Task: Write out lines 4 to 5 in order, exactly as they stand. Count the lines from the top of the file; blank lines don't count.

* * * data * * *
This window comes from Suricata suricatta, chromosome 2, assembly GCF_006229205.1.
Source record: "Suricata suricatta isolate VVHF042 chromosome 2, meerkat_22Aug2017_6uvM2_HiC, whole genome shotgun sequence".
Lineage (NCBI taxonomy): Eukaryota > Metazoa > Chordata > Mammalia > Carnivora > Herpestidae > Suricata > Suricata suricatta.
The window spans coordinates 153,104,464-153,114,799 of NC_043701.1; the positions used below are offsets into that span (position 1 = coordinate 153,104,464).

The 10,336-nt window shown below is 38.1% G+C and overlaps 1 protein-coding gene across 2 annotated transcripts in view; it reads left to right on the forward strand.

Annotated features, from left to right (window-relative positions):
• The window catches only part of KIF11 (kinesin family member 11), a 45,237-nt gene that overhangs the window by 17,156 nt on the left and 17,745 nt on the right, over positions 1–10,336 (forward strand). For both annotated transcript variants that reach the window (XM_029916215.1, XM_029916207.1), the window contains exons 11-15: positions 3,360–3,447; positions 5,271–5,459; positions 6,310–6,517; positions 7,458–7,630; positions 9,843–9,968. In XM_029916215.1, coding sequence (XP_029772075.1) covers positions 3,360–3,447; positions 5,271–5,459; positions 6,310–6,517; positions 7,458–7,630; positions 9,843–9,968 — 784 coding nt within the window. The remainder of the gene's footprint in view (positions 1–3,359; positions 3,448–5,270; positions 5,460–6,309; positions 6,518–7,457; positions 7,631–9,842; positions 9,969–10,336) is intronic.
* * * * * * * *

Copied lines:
The window spans coordinates 153,104,464-153,114,799 of NC_043701.1; the positions used below are offsets into that span (position 1 = coordinate 153,104,464).

The 10,336-nt window shown below is 38.1% G+C and overlaps 1 protein-coding gene across 2 annotated transcripts in view; it reads left to right on the forward strand.